Glanville, no less vexed at this Disappointment, than perplexed at that Whisper, which had caused such a visible Emotion in Arabella, retired to his own Room, tormented with a thousand uneasy Suspicions, for which he could not exactly assign a Cause; and wishing impatiently for the next Day, in which he hoped to procure some Explanation of what at present greatly perplexed him.

In the mean time, Arabella, who had been informed by Lucy, in that Whisper, who was eager to let her know it, that a Messenger had brought a Letter from Sir George, and, late as it was at Night, waited for an Answer, was debating with herself, whether she should open this Billet or not: She had a strong Inclination to see what it contained; but, fearful of transgressing the Laws of Romance, by indulging a Curiosity not justifiable by Example, she resolved to return this Letter unopened.

Here, said she to Lucy, give this Letter to the Messenger that brought it, and tell him, I was excessively offended with you, for receiving it from his Hands.

Lucy, taking the Letter, was going to obey her Orders; when, recollecting herself, she bid her stay.

Since Sir George, said she to herself, is no declared Lover of mine, I may, without any Offence to Decorum, see what this Letter contains: To refuse receiving it, will be to acknowlege, that his Sentiments are not unknown to me; and, by consequence, to lay myself under a Necessity of banishing him: Nor is it fit, that I should allow him to believe, I am so ready to apprehend the Meaning of every gallant Speech, which is used to me; and to construe such Insinuations, as he took the Liberty to make me, into Declarations of Love.

Allowing, therefore, the Justice of these Reasons, she took the Letter out of Lucy's Hand; and, being upon the Point of opening it, a sudden Thought controuled her Designs: She threw it suddenly upon her Toilet; and, looking very earnestly upon it, Presumptuous Paper! said she, speaking with great Emotion to the Letter: Bold Repository of thy Master's daring Thoughts! Shall I not be blamed by all, who hereafter will hear, or read, my History, if, contrary to the Apprehensions I have, that thou containest a Confession that will displease me, I open thy Seal, and become accessary to thy Writer's Guilt, by deigning to make myself acquainted with it? And thou, too indiscreet and unwary Friend, whose Folds contain the Acknowlegement of his Crime! What will it advantage thee of him, if, torn by my resenting Hand, I make thee suffer, for the Part thou bearest in thy Master's Fault; and teach him, by thy Fate, how little Kindness he has to expect from me! Yet, to spare myself the Trouble of reading what will, questionless, greatly displease me, I will return thee, uninjured, into thy Master's Hands; and, by that Moderation, make him repent the Presumption he has been guilty of!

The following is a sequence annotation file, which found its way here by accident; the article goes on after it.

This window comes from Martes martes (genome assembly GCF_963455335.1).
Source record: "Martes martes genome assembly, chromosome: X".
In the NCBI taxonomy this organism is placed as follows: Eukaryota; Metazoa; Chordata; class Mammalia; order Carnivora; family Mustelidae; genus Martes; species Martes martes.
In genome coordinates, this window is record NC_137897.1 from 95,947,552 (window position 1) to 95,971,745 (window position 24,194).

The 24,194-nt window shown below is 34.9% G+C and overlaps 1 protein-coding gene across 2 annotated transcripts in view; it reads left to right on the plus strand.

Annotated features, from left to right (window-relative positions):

Chapter VII. | The Female Quixote | Chapter IX.